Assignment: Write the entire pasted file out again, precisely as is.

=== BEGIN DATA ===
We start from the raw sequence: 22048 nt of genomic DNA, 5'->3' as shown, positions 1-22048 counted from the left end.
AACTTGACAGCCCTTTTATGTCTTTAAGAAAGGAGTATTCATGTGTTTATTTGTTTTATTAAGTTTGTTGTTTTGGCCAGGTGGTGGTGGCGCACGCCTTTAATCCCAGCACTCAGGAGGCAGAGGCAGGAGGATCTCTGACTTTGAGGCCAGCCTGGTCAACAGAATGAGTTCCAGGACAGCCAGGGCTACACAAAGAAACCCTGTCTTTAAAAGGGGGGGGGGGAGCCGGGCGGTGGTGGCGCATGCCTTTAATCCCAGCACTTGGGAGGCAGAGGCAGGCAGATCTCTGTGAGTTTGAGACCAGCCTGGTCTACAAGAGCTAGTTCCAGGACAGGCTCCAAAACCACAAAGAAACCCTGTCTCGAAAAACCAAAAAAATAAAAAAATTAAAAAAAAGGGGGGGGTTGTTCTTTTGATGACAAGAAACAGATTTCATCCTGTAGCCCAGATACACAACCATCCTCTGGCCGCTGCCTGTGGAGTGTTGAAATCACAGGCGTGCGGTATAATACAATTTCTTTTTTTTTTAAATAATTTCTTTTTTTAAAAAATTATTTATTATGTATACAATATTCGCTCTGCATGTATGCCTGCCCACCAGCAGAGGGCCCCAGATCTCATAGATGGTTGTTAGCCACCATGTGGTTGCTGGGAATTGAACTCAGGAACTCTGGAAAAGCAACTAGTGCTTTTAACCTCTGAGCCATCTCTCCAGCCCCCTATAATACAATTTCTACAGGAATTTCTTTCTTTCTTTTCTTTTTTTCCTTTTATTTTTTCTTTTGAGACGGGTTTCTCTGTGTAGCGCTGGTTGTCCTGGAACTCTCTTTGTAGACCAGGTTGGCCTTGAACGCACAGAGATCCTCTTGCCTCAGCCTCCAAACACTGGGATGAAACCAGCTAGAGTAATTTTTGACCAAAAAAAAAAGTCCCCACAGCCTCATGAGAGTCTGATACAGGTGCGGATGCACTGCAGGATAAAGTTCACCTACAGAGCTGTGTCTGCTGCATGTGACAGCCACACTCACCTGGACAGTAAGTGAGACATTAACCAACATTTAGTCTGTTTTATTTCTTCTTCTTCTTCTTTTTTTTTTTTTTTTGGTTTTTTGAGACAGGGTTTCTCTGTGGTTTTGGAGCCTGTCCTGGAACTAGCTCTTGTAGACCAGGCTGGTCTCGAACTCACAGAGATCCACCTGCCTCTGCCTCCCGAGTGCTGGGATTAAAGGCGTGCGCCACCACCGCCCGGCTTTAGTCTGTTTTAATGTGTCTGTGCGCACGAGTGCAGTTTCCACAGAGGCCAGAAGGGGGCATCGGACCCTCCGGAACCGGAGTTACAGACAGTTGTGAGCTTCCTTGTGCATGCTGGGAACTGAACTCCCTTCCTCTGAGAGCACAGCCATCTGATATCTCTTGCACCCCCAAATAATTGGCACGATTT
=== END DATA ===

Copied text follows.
We start from the raw sequence: 22048 nt of genomic DNA, 5'->3' as shown, positions 1-22048 counted from the left end.
AACTTGACAGCCCTTTTATGTCTTTAAGAAAGGAGTATTCATGTGTTTATTTGTTTTATTAAGTTTGTTGTTTTGGCCAGGTGGTGGTGGCGCACGCCTTTAATCCCAGCACTCAGGAGGCAGAGGCAGGAGGATCTCTGACTTTGAGGCCAGCCTGGTCAACAGAATGAGTTCCAGGACAGCCAGGGCTACACAAAGAAACCCTGTCTTTAAAAGGGGGGGGGGGAGCCGGGCGGTGGTGGCGCATGCCTTTAATCCCAGCACTTGGGAGGCAGAGGCAGGCAGATCTCTGTGAGTTTGAGACCAGCCTGGTCTACAAGAGCTAGTTCCAGGACAGGCTCCAAAACCACAAAGAAACCCTGTCTCGAAAAACCAAAAAAATAAAAAAATTAAAAAAAAGGGGGGGGTTGTTCTTTTGATGACAAGAAACAGATTTCATCCTGTAGCCCAGATACACAACCATCCTCTGGCCGCTGCCTGTGGAGTGTTGAAATCACAGGCGTGCGGTATAATACAATTTCTTTTTTTTTTAAATAATTTCTTTTTTTAAAAAATTATTTATTATGTATACAATATTCGCTCTGCATGTATGCCTGCCCACCAGCAGAGGGCCCCAGATCTCATAGATGGTTGTTAGCCACCATGTGGTTGCTGGGAATTGAACTCAGGAACTCTGGAAAAGCAACTAGTGCTTTTAACCTCTGAGCCATCTCTCCAGCCCCCTATAATACAATTTCTACAGGAATTTCTTTCTTTCTTTTCTTTTTTTCCTTTTATTTTTTCTTTTGAGACGGGTTTCTCTGTGTAGCGCTGGTTGTCCTGGAACTCTCTTTGTAGACCAGGTTGGCCTTGAACGCACAGAGATCCTCTTGCCTCAGCCTCCAAACACTGGGATGAAACCAGCTAGAGTAATTTTTGACCAAAAAAAAAAGTCCCCACAGCCTCATGAGAGTCTGATACAGGTGCGGATGCACTGCAGGATAAAGTTCACCTACAGAGCTGTGTCTGCTGCATGTGACAGCCACACTCACCTGGACAGTAAGTGAGACATTAACCAACATTTAGTCTGTTTTATTTCTTCTTCTTCTTCTTTTTTTTTTTTTTTTGGTTTTTTGAGACAGGGTTTCTCTGTGGTTTTGGAGCCTGTCCTGGAACTAGCTCTTGTAGACCAGGCTGGTCTCGAACTCACAGAGATCCACCTGCCTCTGCCTCCCGAGTGCTGGGATTAAAGGCGTGCGCCACCACCGCCCGGCTTTAGTCTGTTTTAATGTGTCTGTGCGCACGAGTGCAGTTTCCACAGAGGCCAGAAGGGGGCATCGGACCCTCCGGAACCGGAGTTACAGACAGTTGTGAGCTTCCTTGTGCATGCTGGGAACTGAACTCCCTTCCTCTGAGAGCACAGCCATCTGATATCTCTTGCACCCCCAAATAATTGGCACGATTT